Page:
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This legislation was drafted to help speed up the notoriously slow check-clearing process and to reduce related costs. But what really gave the bill the momentum it needed for enactment was the terrorist attacks on September 11, 2001. The suspension of air traffic after 9/11 resulted in huge problems with the physical clearing of paper checks, and helped overcome reluctance to change the system.

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The “Check 21” law was enacted on October 28, 2003 in a bill signed by President George W. Bush. The effective date is October 28, 2004.

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The act creates a new negotiable instrument, “Substitute Checks”, to make the U.S. Payments System more efficient. Paper checks can be truncated (converted to an electronic image) at any point in the check-clearing process and the resulting electronic image can be reconverted into a substitute check that, if it conforms to the law’s standards, is the legal equivalent of a paper check and must be accepted as such.

The law provides consumer protections similar to the Electronic Funds Transfer Act, including prompt re-crediting of amounts in dispute. The law also requires providing a notice to consumer account holders explaining the process of substitute checks, how the process may be different than the check-clearing process the consumer is familiar with, and a description of the consumer’s re-credit rights when the consumer believes in good faith that a substitute check was improperly charged to the consumer’s account.

Financial institutions creating and handling substitute checks will warrant that the substitute meets legal requirements and is not a duplicate of another check that has been paid. These institutions will be liable for any losses that result from the receipt of a substitute check rather than an original check.

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In the current clearing process the check you wrote physically travels from the recipient’s financial institution through the payment system and is returned to your financial institution to be debited to your account. Some banks still send the cancelled check to you, while others send you optical images of the front and back of the cancelled checks in with your monthly bank statement.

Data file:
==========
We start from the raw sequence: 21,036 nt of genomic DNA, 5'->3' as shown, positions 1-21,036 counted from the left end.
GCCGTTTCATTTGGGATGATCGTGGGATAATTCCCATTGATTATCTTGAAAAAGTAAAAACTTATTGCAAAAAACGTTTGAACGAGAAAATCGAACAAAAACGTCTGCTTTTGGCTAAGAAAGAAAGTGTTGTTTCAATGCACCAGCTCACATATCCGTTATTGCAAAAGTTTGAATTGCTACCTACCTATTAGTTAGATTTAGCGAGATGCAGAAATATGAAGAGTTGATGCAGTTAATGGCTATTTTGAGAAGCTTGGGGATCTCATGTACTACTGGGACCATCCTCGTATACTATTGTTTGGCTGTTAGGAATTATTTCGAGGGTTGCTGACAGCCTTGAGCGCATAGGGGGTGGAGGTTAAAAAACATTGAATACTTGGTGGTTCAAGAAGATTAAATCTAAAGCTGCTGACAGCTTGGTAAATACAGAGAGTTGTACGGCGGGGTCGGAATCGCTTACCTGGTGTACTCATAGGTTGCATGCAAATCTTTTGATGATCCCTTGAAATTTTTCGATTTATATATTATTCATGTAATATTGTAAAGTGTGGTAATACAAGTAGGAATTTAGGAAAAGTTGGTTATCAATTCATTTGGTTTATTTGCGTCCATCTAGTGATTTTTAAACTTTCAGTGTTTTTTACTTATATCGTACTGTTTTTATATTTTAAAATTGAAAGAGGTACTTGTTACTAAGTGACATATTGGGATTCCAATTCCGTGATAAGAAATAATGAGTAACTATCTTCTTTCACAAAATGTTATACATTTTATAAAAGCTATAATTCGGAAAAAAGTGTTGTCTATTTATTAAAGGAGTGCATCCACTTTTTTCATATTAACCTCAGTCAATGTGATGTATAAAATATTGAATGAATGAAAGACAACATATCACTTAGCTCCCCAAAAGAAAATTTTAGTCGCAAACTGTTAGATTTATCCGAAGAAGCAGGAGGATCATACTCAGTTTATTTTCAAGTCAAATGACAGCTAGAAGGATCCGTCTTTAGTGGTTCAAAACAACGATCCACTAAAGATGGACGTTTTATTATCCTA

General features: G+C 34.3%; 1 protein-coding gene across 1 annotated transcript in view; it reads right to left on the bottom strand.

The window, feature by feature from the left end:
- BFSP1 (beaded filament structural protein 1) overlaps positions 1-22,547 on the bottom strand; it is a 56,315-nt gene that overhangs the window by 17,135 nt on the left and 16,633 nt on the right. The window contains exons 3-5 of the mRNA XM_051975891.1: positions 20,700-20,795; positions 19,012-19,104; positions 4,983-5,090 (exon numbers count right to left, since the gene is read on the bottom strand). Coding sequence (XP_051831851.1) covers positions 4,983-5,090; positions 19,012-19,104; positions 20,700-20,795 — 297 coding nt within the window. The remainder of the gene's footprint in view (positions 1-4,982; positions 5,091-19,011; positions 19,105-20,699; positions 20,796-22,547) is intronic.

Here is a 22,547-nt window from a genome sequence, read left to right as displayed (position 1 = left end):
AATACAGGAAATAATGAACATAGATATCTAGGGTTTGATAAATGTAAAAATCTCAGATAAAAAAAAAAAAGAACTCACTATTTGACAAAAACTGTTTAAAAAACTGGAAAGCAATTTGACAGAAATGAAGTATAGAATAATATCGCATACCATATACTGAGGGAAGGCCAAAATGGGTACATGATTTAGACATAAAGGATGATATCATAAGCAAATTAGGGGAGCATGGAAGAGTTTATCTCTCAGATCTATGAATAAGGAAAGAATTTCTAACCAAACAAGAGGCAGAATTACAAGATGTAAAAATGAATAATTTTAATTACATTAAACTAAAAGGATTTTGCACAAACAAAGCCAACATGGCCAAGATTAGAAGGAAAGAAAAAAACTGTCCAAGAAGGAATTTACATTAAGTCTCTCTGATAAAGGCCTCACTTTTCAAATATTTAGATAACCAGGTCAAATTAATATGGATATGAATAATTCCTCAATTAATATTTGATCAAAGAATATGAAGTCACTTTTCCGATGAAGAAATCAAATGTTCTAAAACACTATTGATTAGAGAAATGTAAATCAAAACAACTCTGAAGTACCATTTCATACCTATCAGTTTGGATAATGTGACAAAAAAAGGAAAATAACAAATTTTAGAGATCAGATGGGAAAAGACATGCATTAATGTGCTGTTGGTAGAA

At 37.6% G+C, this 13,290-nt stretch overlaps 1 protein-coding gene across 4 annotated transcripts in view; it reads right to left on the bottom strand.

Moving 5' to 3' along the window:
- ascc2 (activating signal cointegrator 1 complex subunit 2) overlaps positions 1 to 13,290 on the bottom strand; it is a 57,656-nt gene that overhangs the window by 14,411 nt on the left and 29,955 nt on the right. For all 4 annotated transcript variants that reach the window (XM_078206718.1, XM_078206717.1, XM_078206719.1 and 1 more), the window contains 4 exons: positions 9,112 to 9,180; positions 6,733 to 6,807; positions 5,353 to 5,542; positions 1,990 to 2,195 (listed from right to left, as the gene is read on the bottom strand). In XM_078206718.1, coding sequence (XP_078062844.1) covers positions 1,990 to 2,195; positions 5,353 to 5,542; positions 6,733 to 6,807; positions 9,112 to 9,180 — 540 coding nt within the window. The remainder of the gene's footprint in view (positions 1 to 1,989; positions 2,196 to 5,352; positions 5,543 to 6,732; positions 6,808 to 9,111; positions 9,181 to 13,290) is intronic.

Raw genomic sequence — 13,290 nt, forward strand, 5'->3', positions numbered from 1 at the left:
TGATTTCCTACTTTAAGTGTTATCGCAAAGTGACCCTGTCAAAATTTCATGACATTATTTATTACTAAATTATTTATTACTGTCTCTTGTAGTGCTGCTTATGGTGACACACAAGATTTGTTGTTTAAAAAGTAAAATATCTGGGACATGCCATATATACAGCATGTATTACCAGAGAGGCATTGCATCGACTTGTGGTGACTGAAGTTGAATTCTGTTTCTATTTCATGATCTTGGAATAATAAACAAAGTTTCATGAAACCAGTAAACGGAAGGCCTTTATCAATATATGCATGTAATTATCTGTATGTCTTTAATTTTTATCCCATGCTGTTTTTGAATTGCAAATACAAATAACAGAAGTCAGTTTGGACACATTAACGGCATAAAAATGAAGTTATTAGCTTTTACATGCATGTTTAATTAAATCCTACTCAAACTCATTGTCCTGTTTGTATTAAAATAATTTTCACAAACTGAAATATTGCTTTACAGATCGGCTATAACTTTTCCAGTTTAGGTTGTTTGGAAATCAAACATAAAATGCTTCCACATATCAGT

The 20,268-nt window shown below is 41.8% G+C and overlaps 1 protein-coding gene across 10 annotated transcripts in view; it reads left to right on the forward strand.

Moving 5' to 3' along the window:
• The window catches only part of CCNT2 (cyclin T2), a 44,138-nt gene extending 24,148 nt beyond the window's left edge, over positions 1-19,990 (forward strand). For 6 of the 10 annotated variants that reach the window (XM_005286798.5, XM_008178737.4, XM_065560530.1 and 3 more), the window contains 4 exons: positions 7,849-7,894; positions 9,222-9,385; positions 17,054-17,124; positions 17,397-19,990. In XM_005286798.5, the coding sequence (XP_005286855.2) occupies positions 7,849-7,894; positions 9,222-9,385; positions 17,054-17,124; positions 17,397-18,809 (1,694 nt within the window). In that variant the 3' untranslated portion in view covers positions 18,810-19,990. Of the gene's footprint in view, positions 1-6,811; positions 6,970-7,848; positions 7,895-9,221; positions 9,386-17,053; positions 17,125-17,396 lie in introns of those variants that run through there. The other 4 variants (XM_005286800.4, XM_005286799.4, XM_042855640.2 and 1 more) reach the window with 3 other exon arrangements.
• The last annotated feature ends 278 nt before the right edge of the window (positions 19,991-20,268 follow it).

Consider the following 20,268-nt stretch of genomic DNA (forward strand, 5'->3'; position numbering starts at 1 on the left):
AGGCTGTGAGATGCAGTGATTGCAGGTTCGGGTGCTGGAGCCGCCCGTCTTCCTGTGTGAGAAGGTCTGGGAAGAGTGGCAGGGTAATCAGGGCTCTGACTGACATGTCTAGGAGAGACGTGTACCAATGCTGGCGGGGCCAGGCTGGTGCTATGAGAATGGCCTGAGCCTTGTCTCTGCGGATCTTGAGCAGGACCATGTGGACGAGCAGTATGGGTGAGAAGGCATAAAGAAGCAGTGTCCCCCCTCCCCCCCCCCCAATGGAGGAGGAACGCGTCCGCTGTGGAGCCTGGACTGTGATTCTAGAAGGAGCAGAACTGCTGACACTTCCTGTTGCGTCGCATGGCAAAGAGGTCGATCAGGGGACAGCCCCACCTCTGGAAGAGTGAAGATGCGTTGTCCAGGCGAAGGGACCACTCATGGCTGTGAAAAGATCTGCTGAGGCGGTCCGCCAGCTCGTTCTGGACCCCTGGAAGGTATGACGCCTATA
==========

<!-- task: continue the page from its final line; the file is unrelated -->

With the passage of “Check 21”, financial institutions will be able to present images of the checks you have written from recipient’s institution to your institution electronically. This will reduce the amount of time your check is floating through the payment system, but will allow the detection of fraud, identity theft and other criminal activities that may adversely affect you and your money more effectively, efficiently and timely. Should the need arise financial institutions will be able to produce a “substitute check” that will have the legal equivalent of a paper check.

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To make check processing faster, a federal law permits banks to replace original checks with “substitute checks.” These checks are similar in size to original checks with a slightly reduced image of the front and back of the original check. The front of the substitute check states: “This is a legal copy of your check. You can use it the same way you would use the original check.” You may use a substitute check as proof of payment just like the original check.

Some or all of the checks that you receive with your account statement or by request may be substitute checks. This notice describes rights you have when you receive substitute checks from us. The rights in this notice do not apply to original check or to electronic debits to your account. However, you have rights under other law with respect to those transactions.